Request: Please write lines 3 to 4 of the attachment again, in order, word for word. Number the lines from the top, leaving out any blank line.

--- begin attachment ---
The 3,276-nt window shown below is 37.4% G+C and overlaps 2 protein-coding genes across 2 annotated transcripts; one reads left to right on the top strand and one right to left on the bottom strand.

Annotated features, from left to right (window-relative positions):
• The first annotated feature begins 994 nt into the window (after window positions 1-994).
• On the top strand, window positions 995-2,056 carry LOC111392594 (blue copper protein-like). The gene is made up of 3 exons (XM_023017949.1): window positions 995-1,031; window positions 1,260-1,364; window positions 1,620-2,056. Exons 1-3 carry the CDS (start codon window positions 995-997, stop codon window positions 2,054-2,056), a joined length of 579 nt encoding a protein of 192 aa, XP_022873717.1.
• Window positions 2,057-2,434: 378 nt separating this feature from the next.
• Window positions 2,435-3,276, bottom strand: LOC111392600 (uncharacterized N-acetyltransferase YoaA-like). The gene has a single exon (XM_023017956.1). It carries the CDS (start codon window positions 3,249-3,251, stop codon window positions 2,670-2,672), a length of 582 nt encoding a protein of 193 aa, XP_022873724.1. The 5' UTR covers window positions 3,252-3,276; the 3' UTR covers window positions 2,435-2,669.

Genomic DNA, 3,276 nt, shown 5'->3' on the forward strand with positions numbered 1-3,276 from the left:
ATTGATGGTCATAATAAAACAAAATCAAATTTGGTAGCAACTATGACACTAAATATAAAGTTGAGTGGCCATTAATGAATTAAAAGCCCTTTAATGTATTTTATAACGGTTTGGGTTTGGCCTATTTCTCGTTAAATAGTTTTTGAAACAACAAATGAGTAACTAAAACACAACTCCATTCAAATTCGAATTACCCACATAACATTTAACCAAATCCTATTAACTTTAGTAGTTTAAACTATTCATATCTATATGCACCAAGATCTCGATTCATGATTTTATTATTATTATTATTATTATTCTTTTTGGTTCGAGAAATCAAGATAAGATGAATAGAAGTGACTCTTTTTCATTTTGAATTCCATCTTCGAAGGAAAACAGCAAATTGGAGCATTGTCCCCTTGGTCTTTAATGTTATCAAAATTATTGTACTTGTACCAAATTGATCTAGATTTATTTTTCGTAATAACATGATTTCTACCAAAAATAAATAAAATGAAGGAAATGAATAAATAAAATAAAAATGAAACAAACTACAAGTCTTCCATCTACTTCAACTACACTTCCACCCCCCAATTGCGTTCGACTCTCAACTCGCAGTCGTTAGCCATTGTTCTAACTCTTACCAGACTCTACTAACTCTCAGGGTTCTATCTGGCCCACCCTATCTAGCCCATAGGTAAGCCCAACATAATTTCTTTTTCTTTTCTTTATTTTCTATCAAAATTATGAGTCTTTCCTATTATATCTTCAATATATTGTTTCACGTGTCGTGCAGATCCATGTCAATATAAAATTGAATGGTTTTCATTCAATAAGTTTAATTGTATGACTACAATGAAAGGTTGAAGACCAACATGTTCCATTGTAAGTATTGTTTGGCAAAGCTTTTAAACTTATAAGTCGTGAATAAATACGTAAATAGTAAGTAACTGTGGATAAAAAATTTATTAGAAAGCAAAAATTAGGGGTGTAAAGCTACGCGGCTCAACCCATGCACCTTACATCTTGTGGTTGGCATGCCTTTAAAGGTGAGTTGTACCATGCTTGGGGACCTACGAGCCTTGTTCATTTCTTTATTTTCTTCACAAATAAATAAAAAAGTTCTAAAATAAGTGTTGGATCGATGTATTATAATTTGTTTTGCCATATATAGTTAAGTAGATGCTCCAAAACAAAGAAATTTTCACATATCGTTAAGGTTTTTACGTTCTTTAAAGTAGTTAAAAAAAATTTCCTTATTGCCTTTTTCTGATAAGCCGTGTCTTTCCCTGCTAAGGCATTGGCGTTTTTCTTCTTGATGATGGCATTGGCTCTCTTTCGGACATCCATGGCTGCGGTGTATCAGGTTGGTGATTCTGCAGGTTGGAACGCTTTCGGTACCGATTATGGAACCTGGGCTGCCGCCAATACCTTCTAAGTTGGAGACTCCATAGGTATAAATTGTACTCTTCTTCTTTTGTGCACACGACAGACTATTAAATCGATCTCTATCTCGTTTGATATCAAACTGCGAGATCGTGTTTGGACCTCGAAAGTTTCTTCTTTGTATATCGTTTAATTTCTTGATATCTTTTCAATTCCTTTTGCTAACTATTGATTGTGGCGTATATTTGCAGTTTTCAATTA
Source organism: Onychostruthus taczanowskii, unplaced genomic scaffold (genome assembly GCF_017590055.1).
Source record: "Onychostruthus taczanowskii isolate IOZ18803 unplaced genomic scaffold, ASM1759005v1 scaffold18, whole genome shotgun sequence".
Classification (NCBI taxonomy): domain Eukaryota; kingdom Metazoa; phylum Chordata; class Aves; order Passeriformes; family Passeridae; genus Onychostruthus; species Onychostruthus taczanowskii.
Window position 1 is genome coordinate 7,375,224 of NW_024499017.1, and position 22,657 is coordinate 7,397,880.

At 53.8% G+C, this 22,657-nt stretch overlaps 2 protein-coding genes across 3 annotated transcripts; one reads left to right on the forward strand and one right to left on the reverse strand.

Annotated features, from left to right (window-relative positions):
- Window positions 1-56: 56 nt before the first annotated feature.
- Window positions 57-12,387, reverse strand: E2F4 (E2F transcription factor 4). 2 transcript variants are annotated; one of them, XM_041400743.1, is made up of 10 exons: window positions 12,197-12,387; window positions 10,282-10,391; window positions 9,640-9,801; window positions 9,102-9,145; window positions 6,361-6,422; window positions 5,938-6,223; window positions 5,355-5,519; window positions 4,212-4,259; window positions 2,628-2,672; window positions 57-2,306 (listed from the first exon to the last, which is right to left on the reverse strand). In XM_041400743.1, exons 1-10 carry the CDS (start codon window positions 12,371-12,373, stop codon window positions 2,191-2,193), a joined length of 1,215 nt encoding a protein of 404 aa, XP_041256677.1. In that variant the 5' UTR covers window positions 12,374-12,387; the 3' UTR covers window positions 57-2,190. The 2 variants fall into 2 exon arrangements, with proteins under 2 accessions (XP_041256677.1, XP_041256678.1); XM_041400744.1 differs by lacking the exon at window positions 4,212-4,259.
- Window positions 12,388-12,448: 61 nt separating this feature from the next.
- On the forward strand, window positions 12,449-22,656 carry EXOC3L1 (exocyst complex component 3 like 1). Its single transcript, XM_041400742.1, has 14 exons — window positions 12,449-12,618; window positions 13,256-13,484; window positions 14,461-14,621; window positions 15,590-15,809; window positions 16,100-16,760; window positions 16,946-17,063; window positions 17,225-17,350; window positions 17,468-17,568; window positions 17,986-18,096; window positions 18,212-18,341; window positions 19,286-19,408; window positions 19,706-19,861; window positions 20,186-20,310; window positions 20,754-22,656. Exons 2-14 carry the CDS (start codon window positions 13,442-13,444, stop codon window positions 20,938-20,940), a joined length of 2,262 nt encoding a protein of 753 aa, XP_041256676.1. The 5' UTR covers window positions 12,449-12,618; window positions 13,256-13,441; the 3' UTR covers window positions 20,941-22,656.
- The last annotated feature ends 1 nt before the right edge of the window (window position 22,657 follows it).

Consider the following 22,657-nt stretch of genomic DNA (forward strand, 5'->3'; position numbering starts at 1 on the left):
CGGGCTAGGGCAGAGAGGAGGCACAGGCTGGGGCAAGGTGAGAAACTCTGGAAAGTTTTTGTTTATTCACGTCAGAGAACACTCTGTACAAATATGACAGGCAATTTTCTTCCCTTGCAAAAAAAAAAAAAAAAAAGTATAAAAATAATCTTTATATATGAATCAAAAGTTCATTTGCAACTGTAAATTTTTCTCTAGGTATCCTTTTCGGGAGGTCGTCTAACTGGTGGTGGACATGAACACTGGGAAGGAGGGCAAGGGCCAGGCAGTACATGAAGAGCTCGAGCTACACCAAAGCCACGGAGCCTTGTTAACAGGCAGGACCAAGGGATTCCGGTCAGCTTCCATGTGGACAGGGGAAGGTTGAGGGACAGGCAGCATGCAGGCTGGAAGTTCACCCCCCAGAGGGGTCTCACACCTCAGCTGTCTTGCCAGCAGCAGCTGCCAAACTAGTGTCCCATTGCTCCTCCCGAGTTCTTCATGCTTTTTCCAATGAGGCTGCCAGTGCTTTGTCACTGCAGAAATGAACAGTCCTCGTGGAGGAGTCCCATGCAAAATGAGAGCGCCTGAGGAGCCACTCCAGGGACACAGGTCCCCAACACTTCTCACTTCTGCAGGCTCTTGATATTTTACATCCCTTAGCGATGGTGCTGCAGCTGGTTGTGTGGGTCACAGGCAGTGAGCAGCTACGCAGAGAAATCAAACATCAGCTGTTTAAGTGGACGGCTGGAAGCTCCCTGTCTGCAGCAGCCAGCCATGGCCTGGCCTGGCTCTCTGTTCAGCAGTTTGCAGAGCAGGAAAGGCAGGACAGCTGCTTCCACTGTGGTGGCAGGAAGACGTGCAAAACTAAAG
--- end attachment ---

• The first annotated feature begins 994 nt into the window (after window positions 1-994).
• On the top strand, window positions 995-2,056 carry LOC111392594 (blue copper protein-like). The gene is made up of 3 exons (XM_023017949.1): window positions 995-1,031; window positions 1,260-1,364; window positions 1,620-2,056. Exons 1-3 carry the CDS (start codon window positions 995-997, stop codon window positions 2,054-2,056), a joined length of 579 nt encoding a protein of 192 aa, XP_022873717.1.